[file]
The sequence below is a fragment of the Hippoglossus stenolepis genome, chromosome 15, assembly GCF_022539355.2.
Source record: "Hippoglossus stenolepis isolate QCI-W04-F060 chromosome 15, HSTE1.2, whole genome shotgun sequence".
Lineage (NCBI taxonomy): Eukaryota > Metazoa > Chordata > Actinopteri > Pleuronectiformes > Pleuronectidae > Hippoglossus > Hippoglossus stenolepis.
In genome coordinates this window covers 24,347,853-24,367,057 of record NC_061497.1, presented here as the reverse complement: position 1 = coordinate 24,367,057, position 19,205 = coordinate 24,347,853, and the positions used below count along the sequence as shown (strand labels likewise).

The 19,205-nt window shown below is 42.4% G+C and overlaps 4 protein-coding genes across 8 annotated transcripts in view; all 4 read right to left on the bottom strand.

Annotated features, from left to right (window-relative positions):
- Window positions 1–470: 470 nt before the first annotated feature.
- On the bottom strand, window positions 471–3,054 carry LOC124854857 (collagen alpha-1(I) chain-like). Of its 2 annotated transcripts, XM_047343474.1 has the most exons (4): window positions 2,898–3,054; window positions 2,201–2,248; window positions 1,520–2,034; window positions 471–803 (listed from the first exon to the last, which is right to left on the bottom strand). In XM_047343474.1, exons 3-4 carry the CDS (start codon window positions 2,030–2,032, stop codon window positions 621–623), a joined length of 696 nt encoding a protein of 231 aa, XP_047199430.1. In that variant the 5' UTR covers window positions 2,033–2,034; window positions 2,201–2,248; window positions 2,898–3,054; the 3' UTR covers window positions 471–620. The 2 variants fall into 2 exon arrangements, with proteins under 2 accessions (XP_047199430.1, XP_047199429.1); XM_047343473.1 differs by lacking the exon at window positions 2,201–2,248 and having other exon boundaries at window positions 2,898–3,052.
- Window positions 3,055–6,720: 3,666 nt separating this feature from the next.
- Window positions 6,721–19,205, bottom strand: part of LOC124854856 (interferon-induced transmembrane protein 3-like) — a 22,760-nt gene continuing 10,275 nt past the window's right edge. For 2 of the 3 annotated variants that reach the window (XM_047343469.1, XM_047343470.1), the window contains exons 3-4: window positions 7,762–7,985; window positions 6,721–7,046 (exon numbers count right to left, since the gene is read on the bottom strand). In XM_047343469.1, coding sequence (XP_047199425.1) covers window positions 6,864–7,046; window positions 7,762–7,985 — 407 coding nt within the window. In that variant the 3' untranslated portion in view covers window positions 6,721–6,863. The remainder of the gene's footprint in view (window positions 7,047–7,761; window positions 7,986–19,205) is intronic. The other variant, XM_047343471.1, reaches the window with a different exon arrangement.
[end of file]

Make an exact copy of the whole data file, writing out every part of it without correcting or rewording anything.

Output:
The sequence below is a fragment of the Hippoglossus stenolepis genome, chromosome 15, assembly GCF_022539355.2.
Source record: "Hippoglossus stenolepis isolate QCI-W04-F060 chromosome 15, HSTE1.2, whole genome shotgun sequence".
Lineage (NCBI taxonomy): Eukaryota > Metazoa > Chordata > Actinopteri > Pleuronectiformes > Pleuronectidae > Hippoglossus > Hippoglossus stenolepis.
In genome coordinates this window covers 24,347,853-24,367,057 of record NC_061497.1, presented here as the reverse complement: position 1 = coordinate 24,367,057, position 19,205 = coordinate 24,347,853, and the positions used below count along the sequence as shown (strand labels likewise).

The 19,205-nt window shown below is 42.4% G+C and overlaps 4 protein-coding genes across 8 annotated transcripts in view; all 4 read right to left on the bottom strand.

Annotated features, from left to right (window-relative positions):
- Window positions 1–470: 470 nt before the first annotated feature.
- On the bottom strand, window positions 471–3,054 carry LOC124854857 (collagen alpha-1(I) chain-like). Of its 2 annotated transcripts, XM_047343474.1 has the most exons (4): window positions 2,898–3,054; window positions 2,201–2,248; window positions 1,520–2,034; window positions 471–803 (listed from the first exon to the last, which is right to left on the bottom strand). In XM_047343474.1, exons 3-4 carry the CDS (start codon window positions 2,030–2,032, stop codon window positions 621–623), a joined length of 696 nt encoding a protein of 231 aa, XP_047199430.1. In that variant the 5' UTR covers window positions 2,033–2,034; window positions 2,201–2,248; window positions 2,898–3,054; the 3' UTR covers window positions 471–620. The 2 variants fall into 2 exon arrangements, with proteins under 2 accessions (XP_047199430.1, XP_047199429.1); XM_047343473.1 differs by lacking the exon at window positions 2,201–2,248 and having other exon boundaries at window positions 2,898–3,052.
- Window positions 3,055–6,720: 3,666 nt separating this feature from the next.
- Window positions 6,721–19,205, bottom strand: part of LOC124854856 (interferon-induced transmembrane protein 3-like) — a 22,760-nt gene continuing 10,275 nt past the window's right edge. For 2 of the 3 annotated variants that reach the window (XM_047343469.1, XM_047343470.1), the window contains exons 3-4: window positions 7,762–7,985; window positions 6,721–7,046 (exon numbers count right to left, since the gene is read on the bottom strand). In XM_047343469.1, coding sequence (XP_047199425.1) covers window positions 6,864–7,046; window positions 7,762–7,985 — 407 coding nt within the window. In that variant the 3' untranslated portion in view covers window positions 6,721–6,863. The remainder of the gene's footprint in view (window positions 7,047–7,761; window positions 7,986–19,205) is intronic. The other variant, XM_047343471.1, reaches the window with a different exon arrangement.